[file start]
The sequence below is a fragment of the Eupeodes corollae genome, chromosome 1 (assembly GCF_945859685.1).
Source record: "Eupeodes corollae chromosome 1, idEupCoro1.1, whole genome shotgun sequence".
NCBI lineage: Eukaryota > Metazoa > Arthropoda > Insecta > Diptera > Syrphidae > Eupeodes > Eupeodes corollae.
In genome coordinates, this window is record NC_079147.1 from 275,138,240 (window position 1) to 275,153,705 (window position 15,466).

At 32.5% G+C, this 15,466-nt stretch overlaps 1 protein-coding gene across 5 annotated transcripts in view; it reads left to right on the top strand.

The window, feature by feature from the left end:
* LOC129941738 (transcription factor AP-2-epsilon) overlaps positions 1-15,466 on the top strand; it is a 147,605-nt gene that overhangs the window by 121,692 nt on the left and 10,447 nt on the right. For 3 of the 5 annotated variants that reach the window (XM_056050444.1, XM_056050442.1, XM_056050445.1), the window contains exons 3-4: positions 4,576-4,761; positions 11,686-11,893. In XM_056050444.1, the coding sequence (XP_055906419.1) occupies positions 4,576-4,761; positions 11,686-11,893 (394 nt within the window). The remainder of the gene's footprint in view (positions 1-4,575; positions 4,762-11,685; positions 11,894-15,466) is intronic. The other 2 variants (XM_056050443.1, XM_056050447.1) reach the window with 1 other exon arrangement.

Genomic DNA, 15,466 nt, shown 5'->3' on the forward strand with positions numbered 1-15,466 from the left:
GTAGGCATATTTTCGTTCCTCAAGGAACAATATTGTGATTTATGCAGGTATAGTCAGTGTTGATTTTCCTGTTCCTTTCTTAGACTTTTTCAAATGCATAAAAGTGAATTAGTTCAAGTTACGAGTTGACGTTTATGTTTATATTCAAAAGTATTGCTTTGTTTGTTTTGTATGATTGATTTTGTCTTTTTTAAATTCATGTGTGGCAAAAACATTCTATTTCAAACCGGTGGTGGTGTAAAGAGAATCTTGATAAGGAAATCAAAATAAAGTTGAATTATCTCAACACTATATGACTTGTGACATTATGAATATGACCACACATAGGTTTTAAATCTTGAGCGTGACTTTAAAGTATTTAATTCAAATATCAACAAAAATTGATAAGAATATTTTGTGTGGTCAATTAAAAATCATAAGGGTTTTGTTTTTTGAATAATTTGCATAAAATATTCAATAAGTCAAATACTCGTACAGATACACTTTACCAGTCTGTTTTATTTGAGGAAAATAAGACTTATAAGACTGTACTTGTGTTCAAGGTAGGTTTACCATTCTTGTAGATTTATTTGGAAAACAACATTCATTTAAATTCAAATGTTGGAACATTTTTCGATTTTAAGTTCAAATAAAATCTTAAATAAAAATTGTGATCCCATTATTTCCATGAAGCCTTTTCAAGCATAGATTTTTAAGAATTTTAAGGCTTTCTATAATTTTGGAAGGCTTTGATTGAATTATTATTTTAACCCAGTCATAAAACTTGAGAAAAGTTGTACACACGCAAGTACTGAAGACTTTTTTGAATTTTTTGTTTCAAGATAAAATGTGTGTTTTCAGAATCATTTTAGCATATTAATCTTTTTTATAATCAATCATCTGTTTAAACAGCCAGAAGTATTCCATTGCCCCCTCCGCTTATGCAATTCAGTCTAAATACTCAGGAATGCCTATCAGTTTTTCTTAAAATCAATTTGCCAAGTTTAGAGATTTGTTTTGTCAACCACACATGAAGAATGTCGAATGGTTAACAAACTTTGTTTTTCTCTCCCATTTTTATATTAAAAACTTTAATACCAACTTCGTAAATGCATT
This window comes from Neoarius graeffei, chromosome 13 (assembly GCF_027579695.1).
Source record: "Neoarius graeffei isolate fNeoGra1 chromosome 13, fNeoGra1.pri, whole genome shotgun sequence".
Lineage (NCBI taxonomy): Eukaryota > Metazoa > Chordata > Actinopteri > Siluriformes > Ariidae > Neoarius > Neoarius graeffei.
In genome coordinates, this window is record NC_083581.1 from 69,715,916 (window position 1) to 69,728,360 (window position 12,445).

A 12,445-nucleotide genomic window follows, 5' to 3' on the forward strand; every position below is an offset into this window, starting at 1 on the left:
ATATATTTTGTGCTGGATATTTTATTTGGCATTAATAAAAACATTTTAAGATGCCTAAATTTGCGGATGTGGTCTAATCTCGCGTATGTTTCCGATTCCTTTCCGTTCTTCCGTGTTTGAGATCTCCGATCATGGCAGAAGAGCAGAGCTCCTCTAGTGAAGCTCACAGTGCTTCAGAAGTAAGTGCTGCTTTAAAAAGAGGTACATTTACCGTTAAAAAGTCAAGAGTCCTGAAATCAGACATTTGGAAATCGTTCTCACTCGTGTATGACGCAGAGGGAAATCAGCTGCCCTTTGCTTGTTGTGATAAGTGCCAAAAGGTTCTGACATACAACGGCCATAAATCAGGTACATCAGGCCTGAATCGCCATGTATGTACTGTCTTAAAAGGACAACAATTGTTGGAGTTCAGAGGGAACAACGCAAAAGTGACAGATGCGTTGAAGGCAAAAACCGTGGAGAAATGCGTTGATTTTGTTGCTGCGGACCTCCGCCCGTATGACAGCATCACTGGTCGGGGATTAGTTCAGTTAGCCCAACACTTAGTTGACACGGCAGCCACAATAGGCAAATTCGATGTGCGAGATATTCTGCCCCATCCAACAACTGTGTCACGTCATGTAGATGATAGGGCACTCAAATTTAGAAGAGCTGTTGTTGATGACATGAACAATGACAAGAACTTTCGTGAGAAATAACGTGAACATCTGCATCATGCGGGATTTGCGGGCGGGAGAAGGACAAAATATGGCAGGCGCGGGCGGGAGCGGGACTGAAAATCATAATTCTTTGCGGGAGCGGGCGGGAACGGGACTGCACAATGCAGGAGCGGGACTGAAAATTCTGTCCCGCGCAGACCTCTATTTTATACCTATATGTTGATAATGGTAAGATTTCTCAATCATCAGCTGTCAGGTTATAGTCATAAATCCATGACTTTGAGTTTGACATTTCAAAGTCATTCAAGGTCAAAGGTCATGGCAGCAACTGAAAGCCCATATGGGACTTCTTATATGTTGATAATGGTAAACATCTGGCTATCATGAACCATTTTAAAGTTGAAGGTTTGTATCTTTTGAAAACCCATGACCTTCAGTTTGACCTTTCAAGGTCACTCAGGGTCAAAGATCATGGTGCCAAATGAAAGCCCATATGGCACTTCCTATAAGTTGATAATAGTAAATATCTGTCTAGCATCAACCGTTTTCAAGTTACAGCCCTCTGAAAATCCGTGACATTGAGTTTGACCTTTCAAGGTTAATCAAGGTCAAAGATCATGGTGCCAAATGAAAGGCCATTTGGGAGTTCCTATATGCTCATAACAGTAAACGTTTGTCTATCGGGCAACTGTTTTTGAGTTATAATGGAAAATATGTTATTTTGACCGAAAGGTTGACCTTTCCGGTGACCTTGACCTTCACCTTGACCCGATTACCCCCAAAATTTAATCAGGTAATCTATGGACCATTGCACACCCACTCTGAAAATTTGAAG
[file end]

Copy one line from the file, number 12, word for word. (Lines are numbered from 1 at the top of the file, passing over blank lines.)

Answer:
Lineage (NCBI taxonomy): Eukaryota > Metazoa > Chordata > Actinopteri > Siluriformes > Ariidae > Neoarius > Neoarius graeffei.